4. Fasting in Ramadan enables us to master the art of mature adaptability and Time-Management. We can easily understand this point when we realize that fasting makes people change the entire course of their daily life. When they make the change, they naturally adapt themselves to a new system and schedule, and move along to satisfy the rules. This, in the long run, develops in them a wise sense of adaptability and self-created power to overcome the unpredictable hardships of life! A person who values constructive adaptability, time-management, and courage will appreciate the effects of Fasting in this respect as well.

5. It cultivates in us the principle of sincere Love, because when we observe Fasting, we do it out of deep love for God. And a person, who loves God, truly is a person who knows what love is and why everyone on this Earth should be loved and treated justly, for the sake of God.

6. Fasting elevates the human spirit and increases our awareness of God. It strengthens our will-power as we learn to rise above our lower desires. The institution of fasting is both unique and a shared experience in human history. From the very beginning of time, humans have struggled to master their physical and psychological selves: their bodies and their emotions. Hunger is one the most powerful urges that we experience. Many, through over- or under-eating or consumption of unhealthy foods, abuse this urge. Thus, when a person purposefully denies something to their own self that it craves, they are elevating their mind above their body, and their reason and will above their carnal passions. “A fasting person empties his stomach of all the material things: to fill his soul with peace and blessings, to fill his heart with love and sympathy, to fill his spirit with piety and Faith, to fill his mind with wisdom and resolution,” says H. Abdalati in Islam in Focus. The person who can rule their desires and make them work, as they like, has attained true moral excellence.

7. With the clarity of mind and absence of distractions, also comes a greater focus. As students, the period of fasting, especially early during the day, serves as a tool to focus our minds on our academics. In the month of Ramadan, many Muslims try to avoid watching TV, listening to music, and some other leisure activities, which spares them more time and energy to be spent on more productive activities such as academics, intense study of Islam, voluntary prayers, social and humanitarian causes, and a quality time with the family, to name a few. It is a reminder of our duty to God, our purpose and higher values in life, as God Himself describes the purpose of fasting as follows, “O you who Believe! Fasting has been prescribed for you as it was prescribed for those before you, so that you may develop consciousness of God” (Quran 2:183).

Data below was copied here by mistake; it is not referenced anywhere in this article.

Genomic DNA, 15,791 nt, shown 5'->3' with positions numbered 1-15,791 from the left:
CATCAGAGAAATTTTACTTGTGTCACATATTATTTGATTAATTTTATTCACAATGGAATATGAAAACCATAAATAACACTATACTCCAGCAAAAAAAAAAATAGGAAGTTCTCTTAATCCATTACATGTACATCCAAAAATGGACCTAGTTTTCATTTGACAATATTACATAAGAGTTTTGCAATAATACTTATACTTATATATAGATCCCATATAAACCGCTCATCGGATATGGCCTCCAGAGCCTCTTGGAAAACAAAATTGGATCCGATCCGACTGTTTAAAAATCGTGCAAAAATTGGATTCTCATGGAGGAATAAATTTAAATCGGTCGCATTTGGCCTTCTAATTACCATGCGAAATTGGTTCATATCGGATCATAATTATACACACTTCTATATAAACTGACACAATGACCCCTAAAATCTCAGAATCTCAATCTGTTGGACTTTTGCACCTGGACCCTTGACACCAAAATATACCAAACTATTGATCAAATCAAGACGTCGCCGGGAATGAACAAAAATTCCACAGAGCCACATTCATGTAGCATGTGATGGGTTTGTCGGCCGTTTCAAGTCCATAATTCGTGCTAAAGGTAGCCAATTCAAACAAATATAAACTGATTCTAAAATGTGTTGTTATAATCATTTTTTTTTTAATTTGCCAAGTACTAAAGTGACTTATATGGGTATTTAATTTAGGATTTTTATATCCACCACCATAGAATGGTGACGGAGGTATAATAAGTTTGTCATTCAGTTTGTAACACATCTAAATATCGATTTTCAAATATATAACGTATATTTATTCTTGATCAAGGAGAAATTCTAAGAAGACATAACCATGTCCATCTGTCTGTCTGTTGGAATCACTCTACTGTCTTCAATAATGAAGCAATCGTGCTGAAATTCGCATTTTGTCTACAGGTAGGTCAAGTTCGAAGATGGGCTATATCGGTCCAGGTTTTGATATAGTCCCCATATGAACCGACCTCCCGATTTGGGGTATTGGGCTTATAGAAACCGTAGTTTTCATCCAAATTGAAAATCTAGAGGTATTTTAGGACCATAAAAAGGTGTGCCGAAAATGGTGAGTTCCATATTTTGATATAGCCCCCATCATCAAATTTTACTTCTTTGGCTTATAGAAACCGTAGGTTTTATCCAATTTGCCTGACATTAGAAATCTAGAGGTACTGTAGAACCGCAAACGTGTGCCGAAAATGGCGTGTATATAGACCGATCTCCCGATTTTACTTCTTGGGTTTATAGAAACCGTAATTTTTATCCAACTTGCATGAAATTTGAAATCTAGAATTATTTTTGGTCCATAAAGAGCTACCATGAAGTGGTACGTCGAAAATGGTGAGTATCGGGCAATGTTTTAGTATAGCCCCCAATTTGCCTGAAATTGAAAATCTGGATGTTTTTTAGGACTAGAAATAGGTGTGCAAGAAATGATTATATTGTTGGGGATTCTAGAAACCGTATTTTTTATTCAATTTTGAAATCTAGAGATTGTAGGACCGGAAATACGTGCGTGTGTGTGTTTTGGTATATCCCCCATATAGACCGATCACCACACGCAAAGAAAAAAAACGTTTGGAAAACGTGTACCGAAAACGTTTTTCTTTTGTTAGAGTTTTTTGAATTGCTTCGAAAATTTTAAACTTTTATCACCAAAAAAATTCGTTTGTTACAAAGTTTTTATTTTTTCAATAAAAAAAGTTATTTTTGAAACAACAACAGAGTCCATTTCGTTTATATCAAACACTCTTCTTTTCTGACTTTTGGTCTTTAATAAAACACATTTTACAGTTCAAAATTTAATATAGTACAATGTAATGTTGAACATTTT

8. Fasting has numerous, scientifically proven, benefits for our physical health and mental well-being. The time, length and nature of the Islamic Fast all contribute to its overall positive effect. One of the medical benefits is a much-needed rest to the digestive system. The reduced food intake during the day allows the body to concentrate on getting rid of harmful dietary toxins accumulated as natural by-products of food digestion throughout the year. The length of the Islamic Fast itself (around 12-14 hours) is in sync with the ‘transit time’ of food from the mouth to the colon of the large intestine, ensuring that no stimulus reaches the stomach or digestive system while it remains in homeostasis. Therefore, for the vast majority of healthy individuals fasting poses no medical risks but in fact provides many health benefits, such as: an increase in serum Magnesium, essential for cardio-vascular health and prevention of heart complications; improvement in the quality and depth of sleep; improvement in memory and slower skin aging over time; increased production of growth hormone, etc. Also, as a general note, it has been observed that underfed animals live longer than their heavily fed counterparts and suffer fewer illnesses during their lives. 

9. The month of Ramadan provides us with a sort of “Boot camp.” It is a month of intense moral training. Since we know that Fasting is a special duty prescribed by God, we learn that any sins may spoil our record of fasting with God, so we go through great lengths making sure we are on our best behavior. Many people who experience fasting in this month, feel the impact that this intense training has on their habits, and realize the power of this transformative tool designed to make us better human beings- the ultimate goal of any spiritual exercise. The entire Ramadan atmosphere provides the driving force for this positive change.